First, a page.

Nauru manoeuvres

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The closure of the Nauru Detention Centre will save the Commonwealth $1.3 billion, however its humanitarian purpose is less clear, writes Bob Ellis.

(Image via Human Rights Law Centre / ‏@rightsagenda)

ABOUT $1.3 billion will be saved by closing the Nauru Detention Centre, and about $1.3 billion will be spent on a new armoured vehicle to be made in Bendigo.

The figures behind these two Monday announcements, then, are clear.

But the humanitarian purpose? This is harder.

Children now eight or ten are being made, by the look of it, to live for 90 years in exile among unpunished rapists and corrupt police in a tropical tyranny subsidised by our government — one that locks up its members of parliament and banishes its judiciary. They will not be allowed to leave there — to go, say, to university or marry within their tribe, or seek fulfilling work in Europe, America or Australasia.

Dutton, meanwhile, will be accused of not protecting them – as he is legally obliged to as their guardian – from rape, forced whoredom and psychological anguish, and so will his predecessor Morrison.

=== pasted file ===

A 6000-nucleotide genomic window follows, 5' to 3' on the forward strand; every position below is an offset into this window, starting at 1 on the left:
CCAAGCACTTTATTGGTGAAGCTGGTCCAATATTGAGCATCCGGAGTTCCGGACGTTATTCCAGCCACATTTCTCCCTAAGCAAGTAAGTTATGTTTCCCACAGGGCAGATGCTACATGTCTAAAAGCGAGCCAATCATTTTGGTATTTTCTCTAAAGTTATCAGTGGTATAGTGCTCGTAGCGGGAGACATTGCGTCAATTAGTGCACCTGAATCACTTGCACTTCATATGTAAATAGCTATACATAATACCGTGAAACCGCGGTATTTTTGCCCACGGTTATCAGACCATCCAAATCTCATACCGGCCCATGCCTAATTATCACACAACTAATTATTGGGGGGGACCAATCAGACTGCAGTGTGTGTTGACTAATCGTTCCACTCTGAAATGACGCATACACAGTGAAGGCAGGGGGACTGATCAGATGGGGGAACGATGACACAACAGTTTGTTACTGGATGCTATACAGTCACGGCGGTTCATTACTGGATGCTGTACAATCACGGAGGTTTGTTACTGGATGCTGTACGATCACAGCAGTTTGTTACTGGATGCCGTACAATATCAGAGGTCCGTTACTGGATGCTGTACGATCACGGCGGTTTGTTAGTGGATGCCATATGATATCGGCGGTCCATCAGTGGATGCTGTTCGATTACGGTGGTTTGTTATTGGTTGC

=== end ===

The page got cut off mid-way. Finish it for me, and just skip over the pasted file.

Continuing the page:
Will these international criminals go to gaol? Will their crimes against humanity be noted by the Murdoch press and the ABC? It’s hard to say.

One thing, though, is pretty certain. Eminent journalists – Peter Greste, say, or Chris Masters – will be able to interview the exiles in situ and prominent advocates – Julian Burnside, Gillian Triggs, Sarah Hanson Young, Rosie Batty et al – report on their situation and plead their cause.

And the overseas detention centres will close, in due course, this year or next. And, one way or another, this decade or next, some genuine refugees – Syrians, for a start – will be allowed into Australasia. And our part in their torment and the violent death of some of them, at their own hands, or those of their screws, will be noted by history.

This is a shameful episode — brought to light I think by the coincident spectacle of the multitudes invading Europe, the mothers and infants and young men with university degrees, the poor and huddled masses yearning to breathe free, whose local equivalents we, for 20 years, kept away from probing cameras, calling them "on-water matters", which must, for security reasons, be hidden from public view.

And we will become as reviled as the rednecks of Dayton, Tennessee, who, in the Monkey Trial of 1925, showed how primitive and unevolved they were. And how ape-like Dutton is — our worst and cruellest Minister since Federation.

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